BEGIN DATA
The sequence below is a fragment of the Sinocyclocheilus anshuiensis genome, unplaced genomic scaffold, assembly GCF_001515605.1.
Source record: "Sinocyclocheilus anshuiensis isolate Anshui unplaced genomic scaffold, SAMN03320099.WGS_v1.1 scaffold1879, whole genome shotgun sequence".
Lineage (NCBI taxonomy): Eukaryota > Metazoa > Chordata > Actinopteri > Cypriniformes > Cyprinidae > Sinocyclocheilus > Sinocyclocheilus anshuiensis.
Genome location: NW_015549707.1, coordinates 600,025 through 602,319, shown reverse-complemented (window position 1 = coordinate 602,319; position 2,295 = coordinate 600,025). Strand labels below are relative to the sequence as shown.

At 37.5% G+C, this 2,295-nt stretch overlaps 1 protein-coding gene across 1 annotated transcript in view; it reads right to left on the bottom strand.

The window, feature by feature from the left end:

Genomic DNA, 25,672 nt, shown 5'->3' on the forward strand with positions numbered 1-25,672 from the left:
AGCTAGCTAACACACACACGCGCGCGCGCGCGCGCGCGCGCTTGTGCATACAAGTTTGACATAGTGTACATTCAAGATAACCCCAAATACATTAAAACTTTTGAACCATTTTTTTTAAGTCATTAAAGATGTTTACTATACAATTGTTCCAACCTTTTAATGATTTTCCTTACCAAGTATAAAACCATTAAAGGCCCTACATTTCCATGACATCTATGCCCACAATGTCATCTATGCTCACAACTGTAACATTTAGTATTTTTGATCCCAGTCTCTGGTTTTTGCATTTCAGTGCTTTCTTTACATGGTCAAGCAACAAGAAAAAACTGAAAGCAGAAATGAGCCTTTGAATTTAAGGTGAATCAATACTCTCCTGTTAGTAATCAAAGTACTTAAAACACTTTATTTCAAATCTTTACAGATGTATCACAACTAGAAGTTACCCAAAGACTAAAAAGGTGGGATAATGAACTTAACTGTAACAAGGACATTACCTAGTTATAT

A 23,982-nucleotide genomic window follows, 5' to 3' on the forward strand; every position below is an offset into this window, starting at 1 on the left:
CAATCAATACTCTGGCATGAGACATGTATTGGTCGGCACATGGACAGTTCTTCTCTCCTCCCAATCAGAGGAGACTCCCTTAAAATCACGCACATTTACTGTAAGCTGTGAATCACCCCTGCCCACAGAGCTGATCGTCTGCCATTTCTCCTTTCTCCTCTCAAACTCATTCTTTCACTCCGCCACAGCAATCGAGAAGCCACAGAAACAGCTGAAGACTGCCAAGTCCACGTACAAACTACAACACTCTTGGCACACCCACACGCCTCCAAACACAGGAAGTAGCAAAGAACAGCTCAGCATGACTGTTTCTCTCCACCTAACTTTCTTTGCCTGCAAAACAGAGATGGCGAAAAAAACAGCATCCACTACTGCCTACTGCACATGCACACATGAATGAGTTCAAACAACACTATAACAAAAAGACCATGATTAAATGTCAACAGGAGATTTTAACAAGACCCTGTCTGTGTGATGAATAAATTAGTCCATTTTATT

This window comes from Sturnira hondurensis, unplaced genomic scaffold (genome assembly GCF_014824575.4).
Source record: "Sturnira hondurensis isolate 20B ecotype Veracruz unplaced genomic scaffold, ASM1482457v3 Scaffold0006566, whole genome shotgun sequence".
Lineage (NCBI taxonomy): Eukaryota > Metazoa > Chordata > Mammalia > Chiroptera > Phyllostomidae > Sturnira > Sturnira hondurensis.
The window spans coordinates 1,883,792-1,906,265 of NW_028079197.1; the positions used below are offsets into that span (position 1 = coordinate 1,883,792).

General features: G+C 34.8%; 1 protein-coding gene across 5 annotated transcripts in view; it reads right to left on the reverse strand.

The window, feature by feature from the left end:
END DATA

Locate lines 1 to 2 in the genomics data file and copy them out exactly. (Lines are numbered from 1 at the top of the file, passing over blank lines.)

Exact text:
The sequence below is a fragment of the Sinocyclocheilus anshuiensis genome, unplaced genomic scaffold, assembly GCF_001515605.1.
Source record: "Sinocyclocheilus anshuiensis isolate Anshui unplaced genomic scaffold, SAMN03320099.WGS_v1.1 scaffold1879, whole genome shotgun sequence".